Black women’s group boycotts Mix Downtown amid allegations of racial discrimination
The Sacramento Sisters Circle calls for action following an alleged assault at the Sacramento nightclub
A black women’s group is calling for a boycott of Mix Downtown and other local venues following an alleged racially charged attack against a patron.
In an open letter to Sacramento restaurant and bar owner Mason Wong, Sacramento Sister Circle has announced a boycott of Mix Downtown, Cafeteria 15L/The Park Ultra Lounge, Iron Horse Tavern and Firestone Public House until Wong and his associates take steps to fix what they believe to be a pattern of “blatant racial discrimination.”
The boycott comes after a discussion on the group’s 3,000-plus-member Facebook page, which comprises professional black women in the region, revealed what the group says is a two-year pattern of mistreatment at Mix Downtown and related venues. The group has also compiled a document listing two dozen similar accounts.
“It’s been happening over and over again,” said Christi Ketchum, founder of Sacramento Sisters Circle. “At some point we have to say enough is enough.”
Wong says he’s launched an internal investigation into the allegations, which first surfaced after a Facebook post by a Sacramento woman went viral.
On July 8, Brionna Powe posted to the social media network, describing a scene in which she said she was assaulted physically and verbally by a Mix Downtown bouncer. Powe wrote that a white bouncer came up to her as the bar was closing, grabbed her arm and told her it was time to leave. When she told him to take his hand off her, he responded that “he will do what ever the fuck he wants to do.”
“At this point I don’t know who this man is, he’s grabbing me, he won’t let go of me, my instinct is to get free of him,” Powe told SN&R.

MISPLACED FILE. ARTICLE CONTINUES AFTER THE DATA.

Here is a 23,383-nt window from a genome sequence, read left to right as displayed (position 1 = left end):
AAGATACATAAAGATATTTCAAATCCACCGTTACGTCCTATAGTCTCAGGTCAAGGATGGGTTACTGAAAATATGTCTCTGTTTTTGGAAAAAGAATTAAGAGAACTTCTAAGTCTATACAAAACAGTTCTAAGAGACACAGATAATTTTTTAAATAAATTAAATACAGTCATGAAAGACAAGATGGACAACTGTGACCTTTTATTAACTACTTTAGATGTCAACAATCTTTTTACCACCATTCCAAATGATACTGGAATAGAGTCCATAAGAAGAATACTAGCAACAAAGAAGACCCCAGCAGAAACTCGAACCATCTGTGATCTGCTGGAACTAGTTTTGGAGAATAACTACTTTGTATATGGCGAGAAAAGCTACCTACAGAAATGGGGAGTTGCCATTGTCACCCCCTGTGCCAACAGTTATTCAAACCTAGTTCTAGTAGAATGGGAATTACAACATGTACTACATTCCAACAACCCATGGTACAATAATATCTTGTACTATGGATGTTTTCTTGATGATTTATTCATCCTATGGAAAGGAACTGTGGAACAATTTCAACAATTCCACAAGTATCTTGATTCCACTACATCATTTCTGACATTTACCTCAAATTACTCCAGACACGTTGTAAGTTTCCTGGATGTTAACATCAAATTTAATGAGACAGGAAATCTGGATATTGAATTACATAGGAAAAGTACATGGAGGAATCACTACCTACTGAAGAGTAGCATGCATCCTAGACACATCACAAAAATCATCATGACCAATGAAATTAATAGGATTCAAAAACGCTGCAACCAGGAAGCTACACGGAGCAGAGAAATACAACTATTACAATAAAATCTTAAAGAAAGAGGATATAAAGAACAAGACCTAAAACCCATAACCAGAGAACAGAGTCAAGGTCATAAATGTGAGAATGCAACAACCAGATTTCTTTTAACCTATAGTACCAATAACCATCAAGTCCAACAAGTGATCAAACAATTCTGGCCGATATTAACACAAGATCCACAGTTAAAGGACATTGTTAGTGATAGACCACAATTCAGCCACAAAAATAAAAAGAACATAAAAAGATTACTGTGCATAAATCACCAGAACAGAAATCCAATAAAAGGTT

She wrote that she tried to break free of his grip, which was when he started to “manhandle” her, tugging her and then calling her a “nappy headed bitch.” Powe says as she tried to pry herself from the bouncer, her fingernails became broken and bloody.
The post, which includes an image of Powe’s nails, has been shared more than 950 times on Facebook.
“For them to put their hands on her, for them to call her the names that they called her, it did not sit well with me,” Ketchum said.
Wong says the bouncer has been fired.
“We are still collecting information on the alleged incident,” Wong said in a statement. “We are deeply troubled by the complaint and we want to assure our guests, employees and the community that we are taking the complaint very seriously, and will take the steps necessary to fully investigate and properly address the issue.”
Powe says she did not fill out a police report because she wanted to get the bouncer’s name first. She still doesn’t know his name, but is considering contacting the police. Powe’s attorney, Keith Cable, says that they expect to file a battery claim and a civil rights claim by Friday, July 29.
In its letter, Sacramento Sister Circle has called for a public apology to Powe, termination of Mix Downtown’s current security team’s contract and for the business to post on its websites and social media pages the steps Mix will take “to improve relations with African Americans.” It has also requested cultural sensitivity training for all staff and contractors that come in contact with customers.
Powe is a member of the group, which on its Facebook page describes itself as “an open and safe space for Black Women to come together and discuss pressing issues and the good, bad, ugly, and amazing events happening in our lives.”
Meanwhile, in light of numerous other complaints from Sister Circle members, Ketchum has leveraged the group to call for widespread action.
“I would like for [Sacramento residents] to not patronize any of these establishments because I think this has been happening for way too long,” said Ketchum. “They have not done anything to rectify the situation.”
Wong says he intends to continue the discussion, adding that he and the group are currently making plans to meet.